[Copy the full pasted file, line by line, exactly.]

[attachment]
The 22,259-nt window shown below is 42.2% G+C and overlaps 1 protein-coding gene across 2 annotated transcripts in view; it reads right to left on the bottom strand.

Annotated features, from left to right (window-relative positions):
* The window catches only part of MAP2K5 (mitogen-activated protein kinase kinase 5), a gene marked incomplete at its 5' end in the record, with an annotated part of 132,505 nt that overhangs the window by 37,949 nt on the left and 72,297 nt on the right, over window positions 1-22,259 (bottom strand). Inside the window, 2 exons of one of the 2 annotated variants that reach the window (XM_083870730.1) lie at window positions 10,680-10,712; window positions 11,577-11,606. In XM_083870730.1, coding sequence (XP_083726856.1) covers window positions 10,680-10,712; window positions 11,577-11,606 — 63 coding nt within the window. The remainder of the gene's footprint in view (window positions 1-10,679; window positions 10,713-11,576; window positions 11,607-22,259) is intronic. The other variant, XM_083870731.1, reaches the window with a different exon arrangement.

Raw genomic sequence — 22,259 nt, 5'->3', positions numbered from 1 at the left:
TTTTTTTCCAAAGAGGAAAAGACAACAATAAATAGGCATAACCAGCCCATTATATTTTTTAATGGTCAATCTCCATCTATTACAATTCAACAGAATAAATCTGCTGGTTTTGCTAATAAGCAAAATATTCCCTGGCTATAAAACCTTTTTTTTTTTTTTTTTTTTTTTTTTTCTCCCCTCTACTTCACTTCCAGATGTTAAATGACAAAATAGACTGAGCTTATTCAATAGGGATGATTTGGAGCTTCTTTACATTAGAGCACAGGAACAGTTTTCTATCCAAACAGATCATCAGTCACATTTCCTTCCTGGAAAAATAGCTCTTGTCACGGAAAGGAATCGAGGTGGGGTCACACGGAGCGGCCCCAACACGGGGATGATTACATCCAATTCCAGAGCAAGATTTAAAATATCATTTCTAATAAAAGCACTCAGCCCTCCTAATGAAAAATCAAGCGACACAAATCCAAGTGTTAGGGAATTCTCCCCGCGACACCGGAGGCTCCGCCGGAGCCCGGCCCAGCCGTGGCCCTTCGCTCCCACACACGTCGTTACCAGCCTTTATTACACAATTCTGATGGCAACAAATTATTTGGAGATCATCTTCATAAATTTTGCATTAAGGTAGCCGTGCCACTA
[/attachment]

The 22,259-nt window shown below is 42.2% G+C and overlaps 1 protein-coding gene across 2 annotated transcripts in view; it reads right to left on the bottom strand.

Annotated features, from left to right (window-relative positions):
* The window catches only part of MAP2K5 (mitogen-activated protein kinase kinase 5), a gene marked incomplete at its 5' end in the record, with an annotated part of 132,505 nt that overhangs the window by 37,949 nt on the left and 72,297 nt on the right, over window positions 1-22,259 (bottom strand). Inside the window, 2 exons of one of the 2 annotated variants that reach the window (XM_083870730.1) lie at window positions 10,680-10,712; window positions 11,577-11,606. In XM_083870730.1, coding sequence (XP_083726856.1) covers window positions 10,680-10,712; window positions 11,577-11,606 — 63 coding nt within the window. The remainder of the gene's footprint in view (window positions 1-10,679; window positions 10,713-11,576; window positions 11,607-22,259) is intronic. The other variant, XM_083870731.1, reaches the window with a different exon arrangement.

Raw genomic sequence — 22,259 nt, 5'->3', positions numbered from 1 at the left:
TTTTTTTCCAAAGAGGAAAAGACAACAATAAATAGGCATAACCAGCCCATTATATTTTTTAATGGTCAATCTCCATCTATTACAATTCAACAGAATAAATCTGCTGGTTTTGCTAATAAGCAAAATATTCCCTGGCTATAAAACCTTTTTTTTTTTTTTTTTTTTTTTTTTTCTCCCCTCTACTTCACTTCCAGATGTTAAATGACAAAATAGACTGAGCTTATTCAATAGGGATGATTTGGAGCTTCTTTACATTAGAGCACAGGAACAGTTTTCTATCCAAACAGATCATCAGTCACATTTCCTTCCTGGAAAAATAGCTCTTGTCACGGAAAGGAATCGAGGTGGGGTCACACGGAGCGGCCCCAACACGGGGATGATTACATCCAATTCCAGAGCAAGATTTAAAATATCATTTCTAATAAAAGCACTCAGCCCTCCTAATGAAAAATCAAGCGACACAAATCCAAGTGTTAGGGAATTCTCCCCGCGACACCGGAGGCTCCGCCGGAGCCCGGCCCAGCCGTGGCCCTTCGCTCCCACACACGTCGTTACCAGCCTTTATTACACAATTCTGATGGCAACAAATTATTTGGAGATCATCTTCATAAATTTTGCATTAAGGTAGCCGTGCCACTA